by James Killough
Tomorrow is the opening of the Cannes Film Festival, the Olympic Games of film, as I like to call it, except the participants in the real Olympics don’t drink and drug nearly as much as they do at Cannes — well, not with fun drugs, at least. I have it on good authority that Lynne Ramsay’s We Need To Talk About Kevin is absolutely brilliant and the one to beat. Based on a Lionel Shriver book that was so harrowing I couldn’t finish it, Kevin features a score by Radiohead’s Jonny Greenwood, and is about a teen who massacres a bunch of students and teachers at his high school, as seen through the eyes of his mother.
The mother is played by Tilda Swinton, whom I met for the first time a few years ago at the sixtieth anniversary of the festival. I can’t imagine better casting for that role. The person who gave me the sneak review about Kevin said he felt like taking a shower afterwards, always a good sign that a grisly film has hit its mark. I loved both of Ramsay’s earlier films, Ratcatcher and Morvern Callar. A former photographer, Ramsay has a way with composition and silence that is worthy of a Roger Ebert adjective like “electrifying.”
Like most indie film producers, I go to Cannes every now and then with projects that we have in the works to talk to sales agents and financing people. What most people don’t realize is that the meat of the festival is the business that is done there, at the Cannes Market; the film screening part is just the gravy. I’ve spent a whole ten days there without going to a single film in the main festival. It’s just such a madhouse that I would rather wait until the films come out in theaters. Not to mention that it’s unpleasant to have to sit through films when you’re wasted.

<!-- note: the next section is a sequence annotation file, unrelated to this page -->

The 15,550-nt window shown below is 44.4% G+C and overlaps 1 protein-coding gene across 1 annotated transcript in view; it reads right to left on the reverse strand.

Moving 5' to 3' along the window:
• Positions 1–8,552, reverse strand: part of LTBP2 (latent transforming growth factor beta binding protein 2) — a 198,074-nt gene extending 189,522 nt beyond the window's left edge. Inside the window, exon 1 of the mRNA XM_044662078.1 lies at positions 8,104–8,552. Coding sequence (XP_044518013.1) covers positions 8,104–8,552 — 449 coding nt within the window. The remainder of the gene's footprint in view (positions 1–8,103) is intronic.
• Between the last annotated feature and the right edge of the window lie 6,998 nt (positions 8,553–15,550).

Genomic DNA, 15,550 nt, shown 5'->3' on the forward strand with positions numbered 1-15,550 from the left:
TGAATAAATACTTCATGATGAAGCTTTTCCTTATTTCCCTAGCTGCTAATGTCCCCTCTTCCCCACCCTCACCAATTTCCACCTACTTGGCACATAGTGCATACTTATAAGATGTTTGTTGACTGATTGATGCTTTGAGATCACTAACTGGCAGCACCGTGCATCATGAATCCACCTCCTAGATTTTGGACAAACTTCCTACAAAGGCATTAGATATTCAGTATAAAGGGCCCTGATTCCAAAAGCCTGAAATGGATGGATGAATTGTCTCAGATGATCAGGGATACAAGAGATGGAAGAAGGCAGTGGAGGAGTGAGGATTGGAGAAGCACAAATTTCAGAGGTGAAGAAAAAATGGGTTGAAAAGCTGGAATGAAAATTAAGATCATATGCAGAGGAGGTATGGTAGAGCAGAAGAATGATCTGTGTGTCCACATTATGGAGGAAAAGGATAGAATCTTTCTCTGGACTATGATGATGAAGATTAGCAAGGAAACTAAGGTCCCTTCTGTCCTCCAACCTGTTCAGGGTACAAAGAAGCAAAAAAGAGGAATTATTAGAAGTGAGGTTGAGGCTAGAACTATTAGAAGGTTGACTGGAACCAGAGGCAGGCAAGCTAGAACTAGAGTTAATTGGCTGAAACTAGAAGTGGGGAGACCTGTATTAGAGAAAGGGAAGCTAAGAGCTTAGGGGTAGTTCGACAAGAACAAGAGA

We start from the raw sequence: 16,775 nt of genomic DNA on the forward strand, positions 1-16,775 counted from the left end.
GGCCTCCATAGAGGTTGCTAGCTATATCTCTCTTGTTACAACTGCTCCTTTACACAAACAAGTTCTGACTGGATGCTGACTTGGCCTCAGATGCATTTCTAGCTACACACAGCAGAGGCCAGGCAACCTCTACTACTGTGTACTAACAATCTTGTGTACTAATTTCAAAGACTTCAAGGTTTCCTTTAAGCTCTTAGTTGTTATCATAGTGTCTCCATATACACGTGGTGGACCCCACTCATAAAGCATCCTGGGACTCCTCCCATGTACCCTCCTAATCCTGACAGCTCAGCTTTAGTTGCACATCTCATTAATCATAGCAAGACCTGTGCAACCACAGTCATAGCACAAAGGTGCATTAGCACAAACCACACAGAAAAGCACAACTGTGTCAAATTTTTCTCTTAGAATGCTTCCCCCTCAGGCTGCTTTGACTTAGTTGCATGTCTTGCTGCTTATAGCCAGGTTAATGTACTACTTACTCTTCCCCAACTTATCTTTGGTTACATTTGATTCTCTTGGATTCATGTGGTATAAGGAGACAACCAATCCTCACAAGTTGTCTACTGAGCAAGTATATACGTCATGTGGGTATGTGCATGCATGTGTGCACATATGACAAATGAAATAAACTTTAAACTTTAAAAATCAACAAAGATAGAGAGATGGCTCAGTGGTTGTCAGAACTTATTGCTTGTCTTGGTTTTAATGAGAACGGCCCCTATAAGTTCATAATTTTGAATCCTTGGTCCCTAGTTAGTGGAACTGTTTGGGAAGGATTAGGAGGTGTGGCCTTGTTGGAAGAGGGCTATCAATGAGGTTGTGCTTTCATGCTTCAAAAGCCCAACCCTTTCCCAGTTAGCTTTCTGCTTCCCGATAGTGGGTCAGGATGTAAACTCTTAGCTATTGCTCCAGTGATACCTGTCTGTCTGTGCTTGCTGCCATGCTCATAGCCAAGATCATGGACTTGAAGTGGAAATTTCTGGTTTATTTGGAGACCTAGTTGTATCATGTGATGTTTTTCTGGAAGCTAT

Cannes is hell for the modern misanthrope. Despite how I might come off on these pages, I am not now, nor have I ever been a large party animal, and you’d better be a large party tiger if you want to survive all two weeks of the festival. There is a certain very unpleasant burn-out effect that takes place by the second Thursday of the festival, when you have handled seven or eight hangovers in a row. You find yourself on the terrace of a penthouse suite that Miramax is using as a sales office, looking out over the glistening Mediterranean, the flecks of yachts on its surface, the quiet Palais des Festivals, which will erupt in screaming crowds in a few hours with the first evening premiere of a film in competition, and you think, If I just put one leg over the edge here and do a wee bunny hop… There’s nothing quite like the Cannes Second Thursday to give you the existential willies.
So. The night I first met Tilda Swinton.
Like I’ve said, it’s rare for me to go anywhere near the insane film premiere element of the festival, but in 2007 my creative partner Rain Li had a film in competition, Gus van Sant’s Paranoid Park, which she had shot with her mentor, the legendary (in our world) Christopher Doyle. Chris is legendary not just because he is a genius among directors of photography, but because he’s such a rock-and-roll hard-drinker that he is commonly referred to as “the Keith Richards of cinematographers.” And that’s about as far as I can piss in the soup with the Doyle description; this particular soup pot simmers on a stove too close to home for comfort.